Tips for ADHD and Time Blindness

It sounds strange to consider 'living in the moment' problematic, especially when being more 'present' is what most people are striving to achieve nowadays. 'Living in the moment' could very well describe the spontaneous, quick witted and emergency responses of a person with a diagnosis or a suspicion of ADHD.


Still, 'getting lost in the moment' can create a new set of setbacks including missing important deadlines, appointments, keeping people waiting, to name but a few. The morning suffers from the evening and the evening suffers from the now. And most people with ADHD suffer because they can be self critical for not having done what they set out to do and for not being efficient at the organisational level most people are.


There are two times in the world of the people who are not time conscious: 'Now and Not Now'. It is true that we live in an impatient world and that time is the new currency as our lives depend on how much time we have left. Despite the fact that it is mesmerising to get lost in a good book and to lose sense of time following our creative pursuits every so often, we still need to live according to the real world's clock and become more time efficient.


Some people with ADHD are better with time awareness and management but some have what is called: 'Time Blindness'. This means they might not have a sense of how long things take. Most people with ADHD will procrastinate until the very last minute. 'I won't engage with anything boring because there is always later', 'I won't apply any organisational strategies because I am not considering 'later' when I will need the reminder or prompting', 'I will engage with only fun activities as there is always later for boring' are typical thoughts of someone with ADHD traits.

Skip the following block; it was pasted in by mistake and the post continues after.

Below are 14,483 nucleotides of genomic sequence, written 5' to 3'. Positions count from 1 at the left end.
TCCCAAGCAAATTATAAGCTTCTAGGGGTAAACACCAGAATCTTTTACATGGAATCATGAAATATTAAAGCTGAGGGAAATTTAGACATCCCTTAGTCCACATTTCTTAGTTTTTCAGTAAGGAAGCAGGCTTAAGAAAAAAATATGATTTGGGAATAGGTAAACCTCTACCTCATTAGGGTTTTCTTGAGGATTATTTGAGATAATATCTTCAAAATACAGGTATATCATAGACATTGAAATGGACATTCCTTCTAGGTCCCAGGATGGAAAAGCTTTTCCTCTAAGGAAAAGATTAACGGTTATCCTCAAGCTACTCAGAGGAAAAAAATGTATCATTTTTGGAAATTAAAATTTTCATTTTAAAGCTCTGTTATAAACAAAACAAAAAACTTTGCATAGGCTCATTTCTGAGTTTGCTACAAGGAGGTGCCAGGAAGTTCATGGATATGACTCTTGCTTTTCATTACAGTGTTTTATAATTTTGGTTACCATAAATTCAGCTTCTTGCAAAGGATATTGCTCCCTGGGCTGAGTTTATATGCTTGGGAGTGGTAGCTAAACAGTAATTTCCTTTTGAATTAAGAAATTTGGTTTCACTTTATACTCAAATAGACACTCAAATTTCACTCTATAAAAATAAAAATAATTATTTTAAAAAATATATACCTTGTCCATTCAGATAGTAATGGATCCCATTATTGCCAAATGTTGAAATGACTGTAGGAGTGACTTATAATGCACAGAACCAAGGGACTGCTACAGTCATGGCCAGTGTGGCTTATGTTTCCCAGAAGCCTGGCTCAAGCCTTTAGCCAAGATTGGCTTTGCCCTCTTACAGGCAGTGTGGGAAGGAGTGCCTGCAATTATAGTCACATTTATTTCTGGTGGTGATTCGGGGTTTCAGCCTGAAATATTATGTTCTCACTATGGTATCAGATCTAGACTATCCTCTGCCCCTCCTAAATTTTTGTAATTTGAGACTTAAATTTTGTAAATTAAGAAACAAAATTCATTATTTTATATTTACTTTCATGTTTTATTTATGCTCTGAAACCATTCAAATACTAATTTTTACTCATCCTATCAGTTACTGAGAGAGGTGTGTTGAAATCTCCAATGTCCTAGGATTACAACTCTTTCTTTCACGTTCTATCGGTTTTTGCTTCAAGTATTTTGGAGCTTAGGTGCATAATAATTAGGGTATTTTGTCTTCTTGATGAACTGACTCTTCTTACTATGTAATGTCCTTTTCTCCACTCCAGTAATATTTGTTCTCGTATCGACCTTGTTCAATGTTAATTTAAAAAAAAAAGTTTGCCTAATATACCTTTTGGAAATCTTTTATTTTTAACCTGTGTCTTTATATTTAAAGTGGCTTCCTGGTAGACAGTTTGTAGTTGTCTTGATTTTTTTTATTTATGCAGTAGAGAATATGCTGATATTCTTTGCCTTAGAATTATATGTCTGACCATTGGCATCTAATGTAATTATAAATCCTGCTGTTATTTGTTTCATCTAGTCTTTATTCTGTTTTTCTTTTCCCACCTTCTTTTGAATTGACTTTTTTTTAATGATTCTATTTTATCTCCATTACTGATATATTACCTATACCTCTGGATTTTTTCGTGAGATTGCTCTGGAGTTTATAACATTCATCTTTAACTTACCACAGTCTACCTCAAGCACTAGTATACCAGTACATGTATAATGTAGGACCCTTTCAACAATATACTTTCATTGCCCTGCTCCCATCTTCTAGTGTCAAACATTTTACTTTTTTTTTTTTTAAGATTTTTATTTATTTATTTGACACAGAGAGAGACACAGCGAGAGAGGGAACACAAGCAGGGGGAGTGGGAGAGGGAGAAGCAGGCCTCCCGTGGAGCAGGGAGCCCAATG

Here are some tips in order to improve time awareness and management.

  1. Summarising the day can help forgetful people keep track of how they felt, what happened and how long ago it happened. A daily written record or log will not only help you remembering what you did throughout the day but it will also increase your self awareness and metacognition.

  2. Finding ways to make time concrete, external and tangible is helpful. Sometimes people with ADHD forget time exists. Visual checklists and schedules, looking at an analogue clock and a nudge alarm are effective strategies to become more in tune with a sense of time.

  3. Using ONE organisational application of your choice that can be synchronised with your smart watch is the place to start. You can turn off all notifications from your watch and mobile phone apart from calendar reminders, alerts and alarms. Your smart watch notifications will nudge you with a district vibration on the wrist in order to let you know for your next calendar event ahead of time.

Executive function challenges including those on the organisational level such as planning, prioritisation, organisation, time management, task initiation and goal directed persistence are common with people who are not time aware. But you can always improve your relationship with time ver time.


You can book a free call with me here to explain how. https://calendly.com/annadaphna/30min